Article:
The Turn of the Screw | Study Guide

Henry James

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The Turn of the Screw | Chapter 10 | Summary



The governess waits for a while at the top of the staircase and then goes back to her room. She notices Flora's bed is empty. She runs into Flora's room, fearing the worst when Flora emerges from behind the window blind. Flora asks the governess where she's been—the little girl was looking for her out the window. The governess asks if Flora saw anyone else. Flora says no. Her tone makes the governess convinced Flora is both lying and aware the governess knows the truth.

Rather than confront the child, her first instinct, the governess asks why Flora pulled the curtain over the bed to make it look like she was still there. Flora says she didn't want to scare her.

The governess has many more sleepless nights after that. She never sees Peter Quint in the house again, but she does see Miss Jessel on a staircase. Miss Jessel is dressed in black with her back to the governess, bowed in sadness. On another night the governess's candle goes out, and she thinks Flora's blown the candle out. She looks into Flora's room and sees her at the window again. The governess feels sure Flora is communicating with the same ghost who appeared at the lake. Then the governess decides to check on Miles.

She searches for the empty room where Miles is most likely to be—the room in the right-hand tower, where she first saw Peter Quint. From the tower the governess can see a person standing on the lawn, who's looking in the governess's direction at someone above her. She recognizes the person on the lawn as Miles.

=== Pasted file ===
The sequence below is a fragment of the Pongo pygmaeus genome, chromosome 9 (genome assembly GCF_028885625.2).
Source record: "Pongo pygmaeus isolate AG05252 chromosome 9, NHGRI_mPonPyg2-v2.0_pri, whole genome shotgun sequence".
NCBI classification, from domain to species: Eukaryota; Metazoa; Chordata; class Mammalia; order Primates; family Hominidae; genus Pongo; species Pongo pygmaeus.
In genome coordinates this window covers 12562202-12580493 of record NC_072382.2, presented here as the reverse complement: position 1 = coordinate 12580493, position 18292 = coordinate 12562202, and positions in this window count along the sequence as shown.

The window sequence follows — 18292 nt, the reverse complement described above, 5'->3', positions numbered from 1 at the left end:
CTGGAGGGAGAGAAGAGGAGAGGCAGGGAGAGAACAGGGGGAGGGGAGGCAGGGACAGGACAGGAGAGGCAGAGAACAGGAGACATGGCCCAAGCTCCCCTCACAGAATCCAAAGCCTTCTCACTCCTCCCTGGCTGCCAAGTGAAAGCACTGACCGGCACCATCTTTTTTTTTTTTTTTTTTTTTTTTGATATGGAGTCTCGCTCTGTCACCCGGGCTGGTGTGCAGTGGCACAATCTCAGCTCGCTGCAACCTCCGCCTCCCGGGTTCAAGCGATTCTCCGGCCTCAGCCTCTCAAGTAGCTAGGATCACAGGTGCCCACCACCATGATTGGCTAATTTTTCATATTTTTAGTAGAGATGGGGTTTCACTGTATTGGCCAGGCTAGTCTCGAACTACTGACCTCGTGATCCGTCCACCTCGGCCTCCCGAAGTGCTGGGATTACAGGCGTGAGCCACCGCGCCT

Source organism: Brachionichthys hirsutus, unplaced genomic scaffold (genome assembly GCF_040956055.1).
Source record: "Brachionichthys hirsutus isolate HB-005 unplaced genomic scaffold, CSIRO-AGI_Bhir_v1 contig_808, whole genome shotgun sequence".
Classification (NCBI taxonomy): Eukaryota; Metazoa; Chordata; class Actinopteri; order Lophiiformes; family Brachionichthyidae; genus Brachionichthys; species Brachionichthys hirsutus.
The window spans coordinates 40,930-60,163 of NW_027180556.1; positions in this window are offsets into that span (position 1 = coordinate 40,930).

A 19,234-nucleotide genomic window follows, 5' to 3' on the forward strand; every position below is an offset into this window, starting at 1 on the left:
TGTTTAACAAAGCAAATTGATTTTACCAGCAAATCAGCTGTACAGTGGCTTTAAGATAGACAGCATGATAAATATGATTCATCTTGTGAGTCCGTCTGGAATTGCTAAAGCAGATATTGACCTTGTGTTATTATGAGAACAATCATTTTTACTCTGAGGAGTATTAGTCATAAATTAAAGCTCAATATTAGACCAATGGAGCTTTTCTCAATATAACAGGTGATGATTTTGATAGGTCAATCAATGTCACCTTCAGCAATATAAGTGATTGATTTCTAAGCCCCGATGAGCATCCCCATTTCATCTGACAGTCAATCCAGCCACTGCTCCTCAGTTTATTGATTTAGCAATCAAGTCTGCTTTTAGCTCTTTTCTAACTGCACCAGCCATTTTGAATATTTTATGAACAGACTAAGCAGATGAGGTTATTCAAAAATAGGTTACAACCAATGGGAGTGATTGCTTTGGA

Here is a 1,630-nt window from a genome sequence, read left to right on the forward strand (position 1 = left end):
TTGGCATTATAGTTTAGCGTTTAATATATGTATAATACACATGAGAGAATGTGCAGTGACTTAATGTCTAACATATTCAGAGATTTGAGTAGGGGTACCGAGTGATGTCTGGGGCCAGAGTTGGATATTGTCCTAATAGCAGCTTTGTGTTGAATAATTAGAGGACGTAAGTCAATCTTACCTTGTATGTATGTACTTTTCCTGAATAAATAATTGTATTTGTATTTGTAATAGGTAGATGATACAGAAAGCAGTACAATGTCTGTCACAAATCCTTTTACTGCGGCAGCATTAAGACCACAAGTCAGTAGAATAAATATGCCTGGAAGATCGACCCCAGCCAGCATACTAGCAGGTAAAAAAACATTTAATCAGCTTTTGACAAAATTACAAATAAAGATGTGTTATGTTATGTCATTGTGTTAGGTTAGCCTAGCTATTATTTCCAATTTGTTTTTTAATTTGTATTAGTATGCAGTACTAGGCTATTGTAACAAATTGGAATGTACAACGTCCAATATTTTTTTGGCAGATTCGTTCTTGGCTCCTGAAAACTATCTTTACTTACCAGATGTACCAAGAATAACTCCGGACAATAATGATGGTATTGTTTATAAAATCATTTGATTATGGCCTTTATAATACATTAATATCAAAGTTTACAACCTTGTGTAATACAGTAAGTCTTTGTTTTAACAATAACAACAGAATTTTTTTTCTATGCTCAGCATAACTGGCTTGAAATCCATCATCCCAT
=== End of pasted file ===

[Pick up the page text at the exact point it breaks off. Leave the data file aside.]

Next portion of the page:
The governess wants the children to collaborate with her to face the ghosts. Mrs. Grose still doesn't see the threat she sees, so she isn't much help. Flora, because she's a girl and younger than Miles, is more likely to be an ally. The governess almost invites her to "live with it together and learn perhaps, in the strangeness of our fate, where we are and what it means," but can't bring herself to make the request.

Instead she senses Flora already has an agenda. Flora was the first to call the governess naughty, although she was the one misbehaving. When Flora blows out the candle she's "hidden, protected, absorbed" by darkness. The darkness is another hint the children are beginning to slip into the world of the ghosts. The governess can see by the moonlight, but she doesn't understand what she's seeing. In an effort to regain control, she takes the place of Peter Quint, standing in the watchtower where she originally saw Quint and looking below. She would have "confidently hurried to meet" Quint had she seen him, making good on her promise to protect the children.

But while Quint faced her in the stairwell, Miss Jessel turns her back. She's the ghost with an "attitude of woe," dressed in black, facing deep pain—perhaps the ghost the governess is more sympathetic to, as another mirror in which the governess sees herself. Will she succeed at her job, or will her fate be similar to Miss Jessel's?

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